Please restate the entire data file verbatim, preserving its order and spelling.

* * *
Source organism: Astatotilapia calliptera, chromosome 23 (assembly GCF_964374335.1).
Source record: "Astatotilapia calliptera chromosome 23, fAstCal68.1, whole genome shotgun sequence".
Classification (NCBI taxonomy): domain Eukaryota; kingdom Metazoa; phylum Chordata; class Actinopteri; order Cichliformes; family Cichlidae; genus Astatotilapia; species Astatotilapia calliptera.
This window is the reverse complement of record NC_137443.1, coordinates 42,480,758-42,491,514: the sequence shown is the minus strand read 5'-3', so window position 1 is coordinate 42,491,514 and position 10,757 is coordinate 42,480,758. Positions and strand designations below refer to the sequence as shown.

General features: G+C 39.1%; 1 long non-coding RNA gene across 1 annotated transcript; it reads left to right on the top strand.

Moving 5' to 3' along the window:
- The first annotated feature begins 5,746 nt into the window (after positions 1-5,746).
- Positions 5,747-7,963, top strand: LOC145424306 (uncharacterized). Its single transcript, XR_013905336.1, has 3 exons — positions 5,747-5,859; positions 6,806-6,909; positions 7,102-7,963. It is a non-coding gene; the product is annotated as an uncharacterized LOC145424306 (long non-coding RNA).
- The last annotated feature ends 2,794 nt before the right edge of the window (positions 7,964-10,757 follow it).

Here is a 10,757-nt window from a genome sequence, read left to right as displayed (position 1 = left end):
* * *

Source organism: Astatotilapia calliptera, chromosome 23 (assembly GCF_964374335.1).
Source record: "Astatotilapia calliptera chromosome 23, fAstCal68.1, whole genome shotgun sequence".
Classification (NCBI taxonomy): domain Eukaryota; kingdom Metazoa; phylum Chordata; class Actinopteri; order Cichliformes; family Cichlidae; genus Astatotilapia; species Astatotilapia calliptera.
This window is the reverse complement of record NC_137443.1, coordinates 42,480,758-42,491,514: the sequence shown is the minus strand read 5'-3', so window position 1 is coordinate 42,491,514 and position 10,757 is coordinate 42,480,758. Positions and strand designations below refer to the sequence as shown.

General features: G+C 39.1%; 1 long non-coding RNA gene across 1 annotated transcript; it reads left to right on the top strand.

Moving 5' to 3' along the window:
- The first annotated feature begins 5,746 nt into the window (after positions 1-5,746).
- Positions 5,747-7,963, top strand: LOC145424306 (uncharacterized). Its single transcript, XR_013905336.1, has 3 exons — positions 5,747-5,859; positions 6,806-6,909; positions 7,102-7,963. It is a non-coding gene; the product is annotated as an uncharacterized LOC145424306 (long non-coding RNA).
- The last annotated feature ends 2,794 nt before the right edge of the window (positions 7,964-10,757 follow it).

Here is a 10,757-nt window from a genome sequence, read left to right as displayed (position 1 = left end):